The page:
The Bontrager Aura 5 TLR road tubeless wheelset is a solid, all-around option for riders who want a single solution for everyday riding and perhaps a little competition.
With wide rims (18.5mm internal) optimised for 25mm tyres, an aluminium brake track, aero fairings and dependable hubs, the Aura 5 TLRs are a good value. While the weight (1,780g for the set) is competitive, having the spoke nipples buried in the rim under rim strips limits serviceability, and the flexible aero fairings feel a bit like a facade.
We tested the Aura 5 TLRs with Bontrager R3 25mm tyres. Although they're not as sprightly as a climbing wheelset, the wheels rev up to speed nicely. Out of the saddle, stiffness is adequate — no brake rubbing here — and the wheels don't ride harshly.
We made a point of giving the wheels a good thrashing to test both their integrity and how the tubeless tyre and seals would hold up. On New Year's Day, for example, we did a 112-mile group ride over many a washboarded dirt and gravel road through Native American pueblos in New Mexico.
Some of the particularly teeth-rattling sections caused flats for others. At least one rider also suffered a flat — and subsequently bailed on the rest of the ride — after a puncture from a goathead, a nasty little thorn common in New Mexico. With 30ml of sealant in our R3 tyres, however, we were able to merely flick an embedded goathead off our tyre without stopping.
At mile 75, we did sustain a 4mm tear on the rear tyre, but didn't need to stop; the sealant did its job as we kept rolling along in the group.
While small holes — from nails, goatheads or the like — are easily handled by Bontrager and other tubeless tyres with sealant, this 4mm size cut seemed to be borderline for having to eventually change the tyre. (The sealant formed a glob on the exterior of the tyre, as if we had chewing gum stuck to it. Pulling this glob off after the ride resulted in a fresh leak, which took a few minutes to seal.)
However, we were able to ride nearly 40 miles on it without anything more than a slight loss in pressure and some nasty spray on the back of the down tube. This is definitely preferable to having to stop and change an inner tube.
For smaller punctures, as mentioned above, the tubeless sealant is a godsend. On average, the 30ml of sealant you need per tyre is about 30g — a substantial saving over the average 120g tube. Granted, tubeless tyres will likely weigh a few more grams than standard clinchers, but you're still reducing rotating weight.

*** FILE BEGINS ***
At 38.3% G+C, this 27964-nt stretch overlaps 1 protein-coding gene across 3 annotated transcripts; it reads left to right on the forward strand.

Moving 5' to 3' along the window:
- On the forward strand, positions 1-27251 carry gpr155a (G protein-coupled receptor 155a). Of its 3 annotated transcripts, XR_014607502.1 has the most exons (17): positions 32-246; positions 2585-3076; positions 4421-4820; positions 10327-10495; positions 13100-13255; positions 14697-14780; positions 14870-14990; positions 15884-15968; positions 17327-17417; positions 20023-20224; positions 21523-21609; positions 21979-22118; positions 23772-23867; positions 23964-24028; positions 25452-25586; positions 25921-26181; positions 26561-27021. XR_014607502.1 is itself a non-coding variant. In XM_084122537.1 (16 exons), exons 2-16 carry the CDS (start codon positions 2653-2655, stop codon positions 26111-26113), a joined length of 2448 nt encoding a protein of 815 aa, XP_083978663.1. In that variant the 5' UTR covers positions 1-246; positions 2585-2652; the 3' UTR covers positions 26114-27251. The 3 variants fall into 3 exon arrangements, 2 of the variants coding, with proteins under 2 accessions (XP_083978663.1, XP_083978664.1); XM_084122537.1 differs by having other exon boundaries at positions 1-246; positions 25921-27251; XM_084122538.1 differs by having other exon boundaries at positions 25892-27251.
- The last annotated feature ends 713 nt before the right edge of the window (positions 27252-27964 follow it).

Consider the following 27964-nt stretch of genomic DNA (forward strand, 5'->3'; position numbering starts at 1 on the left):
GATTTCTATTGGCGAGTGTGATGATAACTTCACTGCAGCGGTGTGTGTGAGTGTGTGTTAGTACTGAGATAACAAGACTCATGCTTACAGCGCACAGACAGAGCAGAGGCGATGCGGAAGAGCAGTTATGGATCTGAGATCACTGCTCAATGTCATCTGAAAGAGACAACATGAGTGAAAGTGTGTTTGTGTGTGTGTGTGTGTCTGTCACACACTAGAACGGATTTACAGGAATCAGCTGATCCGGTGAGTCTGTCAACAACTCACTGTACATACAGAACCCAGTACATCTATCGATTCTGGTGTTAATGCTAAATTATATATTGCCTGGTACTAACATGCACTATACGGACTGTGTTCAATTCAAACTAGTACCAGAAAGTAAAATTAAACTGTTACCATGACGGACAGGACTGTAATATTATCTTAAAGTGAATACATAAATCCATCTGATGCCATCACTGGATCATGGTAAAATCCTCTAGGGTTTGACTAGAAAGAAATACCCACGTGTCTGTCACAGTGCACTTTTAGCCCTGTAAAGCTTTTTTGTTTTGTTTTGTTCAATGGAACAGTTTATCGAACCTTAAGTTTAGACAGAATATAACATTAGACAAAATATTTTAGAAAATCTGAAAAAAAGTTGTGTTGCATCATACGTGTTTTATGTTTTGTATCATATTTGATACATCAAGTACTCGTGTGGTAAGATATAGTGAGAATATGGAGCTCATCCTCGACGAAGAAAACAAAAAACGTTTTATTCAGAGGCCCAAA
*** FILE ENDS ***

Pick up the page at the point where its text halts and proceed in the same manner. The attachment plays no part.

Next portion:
We blasted the wheels with a hose many times, and the hubs are still nice and silky smooth. The radially laced front wheel and 2x back wheel stayed fairly well in true over testing; we ended up with small ( 2mm) wobbles after a few months of often-rough treatment.
We wish the carbon fairing was a solid shell, however, with the spoke nipples mounted externally rather than buried in the rim. While Bontrager insists that the need for wheel truing is quite rare — and often done by a shop instead of the rider — we have been on more than one ride where somebody has broken a spoke, and being able to do a rough true on the road makes the difference between being able to ride it in and having to call for a ride. With the Aura 5 TLR, you have to take off the tyre, deal with the sealant spilling everywhere, peel off the plastic rim strips and then true the wheel.
Also, the pliable rim fairing doesn't make for a rock-solid anchor for the valve stem. It took three attempts to get the rear wheel to seal properly, with air leaking out at the valve stem. The front sealed immediately. And once the rear did seal, the valve seal was good for months, including through several tyre swaps.
The rim shell also has small gaps around each spoke, where water or general road grime can get in. There is a single relief hole closer to the brake track on either side of the rim.
Our only other gripe is the relative difficulty in mounting tyres onto the wheels. Compared to the Easton EA90 SLX tubeless wheels we recently tested, the Aura 5 TLRs are a bit of a wrestling match, regardless of which tyre you use.
Now, this initial mounting only happens once, but should you really tear the tyre beyond the sealant's capacity out on the road, you'll have to battle with it there to install a tube and perhaps a boot. Bontrager said the test sample we received had a slightly larger rim than spec, and that the production wheels should be easier to deal with.
Riding in the wind, the 50mm rims are stable and predictable. We were comfortable riding them in 30mph/48kph crosswinds. Make no mistake, you can certainly feel the wind on the rims, but the pressure doesn't change rapidly as it can with some sharper-edged rims.
Bontrager claims these wheels are faster than Mavic's Cosmic Carbone SLs. We did not test either in a wind tunnel. While not a direct comparison, Shimano's 50mm C50 wheels with a structural carbon cone and aluminium brake track weigh 90g less (1,692g/set) — but cost nearly twice as much.
All in all, these are good tubeless wheels for the price. A solid rim — internally and externally — with external nipples would make them a good wheelset.